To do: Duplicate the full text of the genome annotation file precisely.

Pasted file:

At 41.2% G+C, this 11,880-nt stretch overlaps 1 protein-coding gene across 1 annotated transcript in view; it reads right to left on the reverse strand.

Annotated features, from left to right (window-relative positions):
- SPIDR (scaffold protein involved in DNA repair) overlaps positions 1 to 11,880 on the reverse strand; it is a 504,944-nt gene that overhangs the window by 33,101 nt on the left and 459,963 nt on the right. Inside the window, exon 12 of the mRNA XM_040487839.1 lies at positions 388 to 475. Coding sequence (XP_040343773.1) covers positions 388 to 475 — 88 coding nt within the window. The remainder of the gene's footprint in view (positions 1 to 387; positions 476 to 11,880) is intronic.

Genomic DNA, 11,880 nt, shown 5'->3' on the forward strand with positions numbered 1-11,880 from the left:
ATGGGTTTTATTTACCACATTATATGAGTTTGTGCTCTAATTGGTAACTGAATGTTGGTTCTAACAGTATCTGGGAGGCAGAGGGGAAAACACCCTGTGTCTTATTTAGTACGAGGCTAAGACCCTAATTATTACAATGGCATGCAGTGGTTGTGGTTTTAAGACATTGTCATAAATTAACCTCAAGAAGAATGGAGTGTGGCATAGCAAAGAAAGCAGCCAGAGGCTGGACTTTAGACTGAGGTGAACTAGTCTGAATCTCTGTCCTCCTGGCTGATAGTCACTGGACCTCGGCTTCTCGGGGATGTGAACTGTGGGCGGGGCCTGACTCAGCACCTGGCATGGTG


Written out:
At 41.2% G+C, this 11,880-nt stretch overlaps 1 protein-coding gene across 1 annotated transcript in view; it reads right to left on the reverse strand.

Annotated features, from left to right (window-relative positions):
- SPIDR (scaffold protein involved in DNA repair) overlaps positions 1 to 11,880 on the reverse strand; it is a 504,944-nt gene that overhangs the window by 33,101 nt on the left and 459,963 nt on the right. Inside the window, exon 12 of the mRNA XM_040487839.1 lies at positions 388 to 475. Coding sequence (XP_040343773.1) covers positions 388 to 475 — 88 coding nt within the window. The remainder of the gene's footprint in view (positions 1 to 387; positions 476 to 11,880) is intronic.

Genomic DNA, 11,880 nt, shown 5'->3' on the forward strand with positions numbered 1-11,880 from the left:
ATGGGTTTTATTTACCACATTATATGAGTTTGTGCTCTAATTGGTAACTGAATGTTGGTTCTAACAGTATCTGGGAGGCAGAGGGGAAAACACCCTGTGTCTTATTTAGTACGAGGCTAAGACCCTAATTATTACAATGGCATGCAGTGGTTGTGGTTTTAAGACATTGTCATAAATTAACCTCAAGAAGAATGGAGTGTGGCATAGCAAAGAAAGCAGCCAGAGGCTGGACTTTAGACTGAGGTGAACTAGTCTGAATCTCTGTCCTCCTGGCTGATAGTCACTGGACCTCGGCTTCTCGGGGATGTGAACTGTGGGCGGGGCCTGACTCAGCACCTGGCATGGTG